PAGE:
Search Results for Tag: Renewables
Climate-friendly clean energy from Abu Dhabi?
Ever since it was decided to hold the 2012 UN climate conference in Qatar, I’ve been interested in the position of renewable energies in the oil- and gas-rich Gulf region. These countries would have the wealth to invest in innovative technologies and plenty of sun to harvest – but is there the motivation, given that their prosperity is based on the fossil fuels business? Recently, things seem to be moving with regard to solar energy in the area.Tonight I arrived in Abu Dhabi, the home of Masdar city. The World Future Energy Summit will be held here this coming week, as part of Abu Dhabi Sustainability Week. Given the huge ecological footprint and per-capita emissions record of the region, thinking about sustainability can only be a good idea. I’ll be visiting Masdar in the course of the week and attending some of the events – including an international water summit, as well as the energy meetings. It will be good to get an impression first-hand of what is happening in this key region with regard to halting climate change – and what would still need to be done.
DateJanuary 13, 2013 | 7:06 pm
Spring sun triggers Antarctic smart grid
As the webcam shows, the sun has returned to Antarctica after the long dark winter. This is at Belgium’s station, Princess Elisabeth Antarctica, the “Zero Emissions Station”, as you may have read before on the Ice Blog. The station is uninhabited in winter, and controlled remotely via satellite. In winter, with no sun aboutj, power comes from wind turbines. Over the last few days, enough sunlight has touched the solar panels to wake up the team of “Sunny Boys” – inverters that convert power coming from the solar panels so that it’s compatible with the station’s electric installation. The first of these awoke on July 15th, along with four others. Now up to ten are running, around half of the station’s total capacity.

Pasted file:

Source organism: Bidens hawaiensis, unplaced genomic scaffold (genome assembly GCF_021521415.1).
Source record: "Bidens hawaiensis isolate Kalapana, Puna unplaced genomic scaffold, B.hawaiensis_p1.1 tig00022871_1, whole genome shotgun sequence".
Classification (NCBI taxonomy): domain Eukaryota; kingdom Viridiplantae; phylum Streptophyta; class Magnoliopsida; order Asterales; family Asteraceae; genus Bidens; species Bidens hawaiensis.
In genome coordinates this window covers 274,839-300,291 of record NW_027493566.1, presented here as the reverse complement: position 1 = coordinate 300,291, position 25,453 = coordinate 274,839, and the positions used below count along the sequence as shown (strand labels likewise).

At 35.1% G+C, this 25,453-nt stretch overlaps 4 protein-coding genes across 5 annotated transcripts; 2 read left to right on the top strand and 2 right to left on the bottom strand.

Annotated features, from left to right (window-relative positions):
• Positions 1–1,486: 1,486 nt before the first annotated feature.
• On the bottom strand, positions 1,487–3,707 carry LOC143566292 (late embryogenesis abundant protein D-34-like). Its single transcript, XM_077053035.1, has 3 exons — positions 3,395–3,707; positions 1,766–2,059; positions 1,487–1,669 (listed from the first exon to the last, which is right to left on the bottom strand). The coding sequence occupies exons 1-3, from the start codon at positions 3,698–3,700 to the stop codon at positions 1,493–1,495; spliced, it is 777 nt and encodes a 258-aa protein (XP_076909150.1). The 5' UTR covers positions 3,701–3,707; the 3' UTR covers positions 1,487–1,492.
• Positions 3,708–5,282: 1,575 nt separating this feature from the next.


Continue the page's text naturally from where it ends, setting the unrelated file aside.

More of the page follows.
With such a small quantity of sunlight, the solar panels aren’t producing much energy yet, but the station’s smart grid is reacting to the end of the long polar night: Princess Elisabeth Antarctica is waking up. “It is all going much faster than expected” says station engineer Erik Verhagen. The humans only return to Princess Elisabeth Antarctica in November, but preparations are already under way for another summer research season.
The only thing that bothers me about this sunny story is that when the sun comes back to Antarctica – we must be heading for autumn here in the north already. The temperature felt like it here in Bonn this morning – but the sun is still providing a fair bit of energy from the solar collectors on the rooftops here.
DateAugust 3, 2012 | 10:41 am
Scotland’s waves surge ahead with climate-friendly energy
The waters between the north of Scotland and the Orkney islands have just been declared a Marine Energy Park. What does that mean? Well, I’m just back from a visit to the mainland coast in the Caithness region, Orkney and Edinburgh, headquarters of the Scottish government and the leading marine energy companies, where I was able to see for myself. The steady waves and strong currents of these waters make it an ideal location for devices to turn the power of the sea into electricity. I can quite understand why the Scottish and the UK governments want to heighten the international reputation of the region as a potential provider of clean, climate-friendly energy and speed up the development. Orkney is home to EMEC, the world-leading European marine Energy Centre, where developers from all over the world are testing a wide range of wave and tidal energy devices. The centre even has a grid connection, so that energy produced in the water can be fed in.
I will be writing more about this on DW’s Environment site in the weeks to come. I’ll also be reporting for our radio programe Living Planet. I certainly got the feeling that some of the marine energy devices are ready to move on from the test stage to commercial application and viability in the next couple of years.